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3 exercises to build lower-back strength

In this “Body Parts” series, Dimity McDowell gets you in playing shape, from head to toe.

Exercises for your: Chest | Biceps/Triceps | Shoulders | Core

Body Part: Lower Back

What it does: A crucial part of the core, the lower back provides stability to your body so that you can generate power as you jump, run, pivot, spike and move.

“Ideally, you want your lower back to be like a pillar,” says Michael Lagomarsine, head of strength and conditioning at the Boston University Athletic Enhancement Center. “It is the foundation for a strong body.”

When your lower back is stable, you’re less prone to injury and the rest of your muscles don’t fatigue as quickly because they’ve got a rock-solid pillar supporting them. In addition, the lower back is a major player when you bend, extend or rotate at the waist.

Used most commonly when you: Nail a penalty kick in soccer, complete a tumbling run in gymnastics, throw a shot-put or javelin or discus in track, skate as quickly as you can across the rink to grab the puck, drive a golf ball off a tee, do a back bend in yoga, take a stroke in rowing, or otherwise move your upper body in conjunction with your lower.

Here are three exercises to strengthen the lower back:

Reaching Opposites

How to: Get down on all fours, with your knees lined up over your hips and your hands lined up directly below your shoulders (above). Engage your core and keep your spine straight. Raise your left leg to hip height and right arm to shoulder height at the same time; both of your limbs should be extended (right). Then return to the starting position. Do 3 sets of 12 per side. “Focus on one side at a time,” Lagomarsine says, “or you will lose your stable hip position.”

Deadlift

How to: Stand with your feet slightly wider than shoulder-width apart. Bend your knees, push your rear end back and keep your back straight as you grasp either a bar or a set of dumbbells, which is resting on the floor. A standard 45-pound bar can work, but if you have any hesitation, start lighter. Push through your heels to stand up straight; keep your shoulders back and chest up through the whole motion. “You should feel it in your glutes and hamstrings,” Lagomarsine says. “Your lower back muscles help you keep the proper body angle.” Do 3 sets of 10.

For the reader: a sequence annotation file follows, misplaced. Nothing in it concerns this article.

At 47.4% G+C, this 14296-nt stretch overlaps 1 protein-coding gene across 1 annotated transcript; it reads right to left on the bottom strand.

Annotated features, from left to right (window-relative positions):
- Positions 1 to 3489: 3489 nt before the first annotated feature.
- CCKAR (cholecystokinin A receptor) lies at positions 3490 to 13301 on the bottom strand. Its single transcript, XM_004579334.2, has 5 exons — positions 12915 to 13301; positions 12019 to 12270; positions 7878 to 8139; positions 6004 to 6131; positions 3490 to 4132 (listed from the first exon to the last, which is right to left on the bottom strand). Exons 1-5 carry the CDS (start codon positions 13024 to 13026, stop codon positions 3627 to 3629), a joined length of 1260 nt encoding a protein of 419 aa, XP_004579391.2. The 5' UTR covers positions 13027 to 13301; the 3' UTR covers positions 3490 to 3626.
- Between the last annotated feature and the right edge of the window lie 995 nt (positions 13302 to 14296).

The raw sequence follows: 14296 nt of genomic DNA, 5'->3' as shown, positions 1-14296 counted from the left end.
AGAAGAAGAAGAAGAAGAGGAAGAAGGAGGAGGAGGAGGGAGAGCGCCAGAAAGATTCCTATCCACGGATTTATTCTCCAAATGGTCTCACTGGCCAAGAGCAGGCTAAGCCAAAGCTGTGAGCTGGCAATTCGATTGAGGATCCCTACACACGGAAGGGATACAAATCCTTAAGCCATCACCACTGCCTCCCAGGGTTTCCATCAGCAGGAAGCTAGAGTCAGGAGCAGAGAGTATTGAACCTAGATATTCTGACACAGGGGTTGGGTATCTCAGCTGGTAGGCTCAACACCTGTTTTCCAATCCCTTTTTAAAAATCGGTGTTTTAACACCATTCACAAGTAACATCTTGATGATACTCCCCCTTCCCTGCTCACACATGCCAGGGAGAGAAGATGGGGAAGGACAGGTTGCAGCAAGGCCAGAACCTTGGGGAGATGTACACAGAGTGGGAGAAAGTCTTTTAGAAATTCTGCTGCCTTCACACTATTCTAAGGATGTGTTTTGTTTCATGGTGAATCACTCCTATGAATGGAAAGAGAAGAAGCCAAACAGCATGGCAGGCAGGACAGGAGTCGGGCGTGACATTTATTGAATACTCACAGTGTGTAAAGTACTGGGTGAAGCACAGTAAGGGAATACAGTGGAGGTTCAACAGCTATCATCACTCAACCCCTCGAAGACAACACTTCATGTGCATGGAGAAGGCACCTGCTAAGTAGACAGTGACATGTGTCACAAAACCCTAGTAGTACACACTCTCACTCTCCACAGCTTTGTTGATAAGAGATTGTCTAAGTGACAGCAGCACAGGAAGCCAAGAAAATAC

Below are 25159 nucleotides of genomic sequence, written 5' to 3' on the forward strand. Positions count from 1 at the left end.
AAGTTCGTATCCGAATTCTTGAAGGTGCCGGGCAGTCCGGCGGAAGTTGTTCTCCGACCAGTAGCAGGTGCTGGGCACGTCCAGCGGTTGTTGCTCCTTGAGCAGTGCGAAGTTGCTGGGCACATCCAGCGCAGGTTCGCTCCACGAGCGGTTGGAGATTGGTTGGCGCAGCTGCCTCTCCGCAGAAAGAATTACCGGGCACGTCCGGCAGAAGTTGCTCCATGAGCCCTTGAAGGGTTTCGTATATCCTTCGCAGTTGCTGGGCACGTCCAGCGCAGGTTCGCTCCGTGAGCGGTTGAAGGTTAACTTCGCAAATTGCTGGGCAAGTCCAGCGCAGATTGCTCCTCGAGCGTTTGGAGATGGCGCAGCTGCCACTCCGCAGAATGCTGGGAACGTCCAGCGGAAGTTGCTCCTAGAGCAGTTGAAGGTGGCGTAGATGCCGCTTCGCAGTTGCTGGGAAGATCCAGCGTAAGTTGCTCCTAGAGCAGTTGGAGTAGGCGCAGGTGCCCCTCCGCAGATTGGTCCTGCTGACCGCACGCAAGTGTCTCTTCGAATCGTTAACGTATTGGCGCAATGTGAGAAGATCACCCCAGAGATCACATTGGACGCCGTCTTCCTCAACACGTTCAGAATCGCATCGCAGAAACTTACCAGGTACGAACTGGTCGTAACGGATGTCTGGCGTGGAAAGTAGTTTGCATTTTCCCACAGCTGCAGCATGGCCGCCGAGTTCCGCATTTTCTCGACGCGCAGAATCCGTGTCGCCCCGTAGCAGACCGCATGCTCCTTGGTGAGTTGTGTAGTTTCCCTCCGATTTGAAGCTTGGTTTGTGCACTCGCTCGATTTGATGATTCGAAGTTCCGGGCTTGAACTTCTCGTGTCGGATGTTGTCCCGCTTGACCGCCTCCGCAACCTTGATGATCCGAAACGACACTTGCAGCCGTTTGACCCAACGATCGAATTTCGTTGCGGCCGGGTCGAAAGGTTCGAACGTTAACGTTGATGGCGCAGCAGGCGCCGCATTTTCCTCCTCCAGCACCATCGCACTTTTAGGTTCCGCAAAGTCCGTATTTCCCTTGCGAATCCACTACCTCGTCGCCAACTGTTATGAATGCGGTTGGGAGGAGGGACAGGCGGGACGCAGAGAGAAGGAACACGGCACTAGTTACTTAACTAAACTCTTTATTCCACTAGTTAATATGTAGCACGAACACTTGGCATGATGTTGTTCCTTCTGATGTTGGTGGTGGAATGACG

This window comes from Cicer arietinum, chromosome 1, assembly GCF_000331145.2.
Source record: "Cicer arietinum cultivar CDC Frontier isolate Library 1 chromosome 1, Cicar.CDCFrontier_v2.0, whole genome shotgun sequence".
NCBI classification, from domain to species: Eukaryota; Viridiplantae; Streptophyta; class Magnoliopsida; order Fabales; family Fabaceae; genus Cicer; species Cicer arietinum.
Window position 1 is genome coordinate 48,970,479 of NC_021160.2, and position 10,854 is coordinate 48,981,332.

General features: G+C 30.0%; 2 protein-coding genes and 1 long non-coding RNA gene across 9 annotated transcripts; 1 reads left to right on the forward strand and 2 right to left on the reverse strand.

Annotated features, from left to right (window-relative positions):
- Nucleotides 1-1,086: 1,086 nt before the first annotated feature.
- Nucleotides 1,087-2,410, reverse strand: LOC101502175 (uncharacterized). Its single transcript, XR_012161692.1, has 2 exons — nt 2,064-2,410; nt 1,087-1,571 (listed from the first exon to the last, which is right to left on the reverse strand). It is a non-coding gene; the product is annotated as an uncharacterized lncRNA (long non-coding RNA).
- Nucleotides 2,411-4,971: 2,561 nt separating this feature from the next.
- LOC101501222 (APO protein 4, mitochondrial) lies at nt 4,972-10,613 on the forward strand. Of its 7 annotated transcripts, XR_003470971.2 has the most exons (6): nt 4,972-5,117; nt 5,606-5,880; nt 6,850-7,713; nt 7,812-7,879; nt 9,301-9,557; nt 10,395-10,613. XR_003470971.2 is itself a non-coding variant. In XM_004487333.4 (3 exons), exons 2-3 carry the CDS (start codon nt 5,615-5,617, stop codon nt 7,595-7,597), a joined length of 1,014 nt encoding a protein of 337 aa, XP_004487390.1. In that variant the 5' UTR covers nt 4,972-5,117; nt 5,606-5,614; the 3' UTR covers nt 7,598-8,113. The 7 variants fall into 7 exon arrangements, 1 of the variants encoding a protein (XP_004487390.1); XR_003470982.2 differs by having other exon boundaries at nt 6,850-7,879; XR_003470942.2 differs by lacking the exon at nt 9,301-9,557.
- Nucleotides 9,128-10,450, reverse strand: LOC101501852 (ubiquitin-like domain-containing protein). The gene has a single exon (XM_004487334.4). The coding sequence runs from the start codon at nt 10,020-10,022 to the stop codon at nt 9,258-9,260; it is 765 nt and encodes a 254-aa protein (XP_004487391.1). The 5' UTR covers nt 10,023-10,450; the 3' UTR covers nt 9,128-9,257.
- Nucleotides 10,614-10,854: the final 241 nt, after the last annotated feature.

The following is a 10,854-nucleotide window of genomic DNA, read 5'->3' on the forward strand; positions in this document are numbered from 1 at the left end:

Bridge

How to: Lie on your back with your arms at your sides, knees bent and feet

flat on the floor. Engage your abs and squeeze your glutes, then slowly lift your hips off the ground (right). “Don’t arch your back,” Lagomarsine says. Slowly lower to a point right above the ground, and repeat. To up the challenge, pull one knee toward your chest when your hips are lifted (below). Lower, and alternate between legs. Do 3 sets of 15 reps for the conventional way. If you take the challenge, do 3 sets of 10 reps.

Let’s hear it for the lower back: “A strong lower back is essential to success on the soccer field. All the power that I give the ball while heading it into the net or throwing it onto the field during a throw-in comes from my core and lower back. Core strength also helps me run faster and improve speed and efficiency while changing directions. Lastly, a strong, stable core gives me good balance -- soccer players need to be able to balance on one foot while kicking and shooting the ball.” -- Laura Perry, senior midfield/forward at Brookline (Mass.)